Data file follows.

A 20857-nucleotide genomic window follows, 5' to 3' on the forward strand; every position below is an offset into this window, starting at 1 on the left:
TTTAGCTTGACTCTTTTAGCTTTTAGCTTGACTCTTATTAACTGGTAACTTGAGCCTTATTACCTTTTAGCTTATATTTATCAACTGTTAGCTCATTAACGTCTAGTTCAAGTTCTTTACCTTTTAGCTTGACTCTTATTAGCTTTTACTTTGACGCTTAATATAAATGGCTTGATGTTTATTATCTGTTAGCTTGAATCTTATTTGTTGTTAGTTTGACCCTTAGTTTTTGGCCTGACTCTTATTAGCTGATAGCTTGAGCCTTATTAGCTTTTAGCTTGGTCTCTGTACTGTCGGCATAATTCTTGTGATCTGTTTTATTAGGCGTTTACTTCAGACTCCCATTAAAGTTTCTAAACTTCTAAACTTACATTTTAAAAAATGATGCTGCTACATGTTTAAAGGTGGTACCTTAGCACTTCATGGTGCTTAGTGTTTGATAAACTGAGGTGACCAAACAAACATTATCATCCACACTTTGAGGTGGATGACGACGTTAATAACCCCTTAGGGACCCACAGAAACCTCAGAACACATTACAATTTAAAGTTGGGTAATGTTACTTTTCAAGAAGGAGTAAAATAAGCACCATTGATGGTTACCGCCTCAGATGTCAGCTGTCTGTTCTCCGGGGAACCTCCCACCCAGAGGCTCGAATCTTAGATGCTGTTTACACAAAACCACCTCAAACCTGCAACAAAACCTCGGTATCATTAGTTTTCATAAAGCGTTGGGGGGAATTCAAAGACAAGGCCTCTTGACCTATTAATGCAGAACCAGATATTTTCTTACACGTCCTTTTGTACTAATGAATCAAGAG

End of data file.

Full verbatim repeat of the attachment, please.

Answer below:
A 20857-nucleotide genomic window follows, 5' to 3' on the forward strand; every position below is an offset into this window, starting at 1 on the left:
TTTAGCTTGACTCTTTTAGCTTTTAGCTTGACTCTTATTAACTGGTAACTTGAGCCTTATTACCTTTTAGCTTATATTTATCAACTGTTAGCTCATTAACGTCTAGTTCAAGTTCTTTACCTTTTAGCTTGACTCTTATTAGCTTTTACTTTGACGCTTAATATAAATGGCTTGATGTTTATTATCTGTTAGCTTGAATCTTATTTGTTGTTAGTTTGACCCTTAGTTTTTGGCCTGACTCTTATTAGCTGATAGCTTGAGCCTTATTAGCTTTTAGCTTGGTCTCTGTACTGTCGGCATAATTCTTGTGATCTGTTTTATTAGGCGTTTACTTCAGACTCCCATTAAAGTTTCTAAACTTCTAAACTTACATTTTAAAAAATGATGCTGCTACATGTTTAAAGGTGGTACCTTAGCACTTCATGGTGCTTAGTGTTTGATAAACTGAGGTGACCAAACAAACATTATCATCCACACTTTGAGGTGGATGACGACGTTAATAACCCCTTAGGGACCCACAGAAACCTCAGAACACATTACAATTTAAAGTTGGGTAATGTTACTTTTCAAGAAGGAGTAAAATAAGCACCATTGATGGTTACCGCCTCAGATGTCAGCTGTCTGTTCTCCGGGGAACCTCCCACCCAGAGGCTCGAATCTTAGATGCTGTTTACACAAAACCACCTCAAACCTGCAACAAAACCTCGGTATCATTAGTTTTCATAAAGCGTTGGGGGGAATTCAAAGACAAGGCCTCTTGACCTATTAATGCAGAACCAGATATTTTCTTACACGTCCTTTTGTACTAATGAATCAAGAG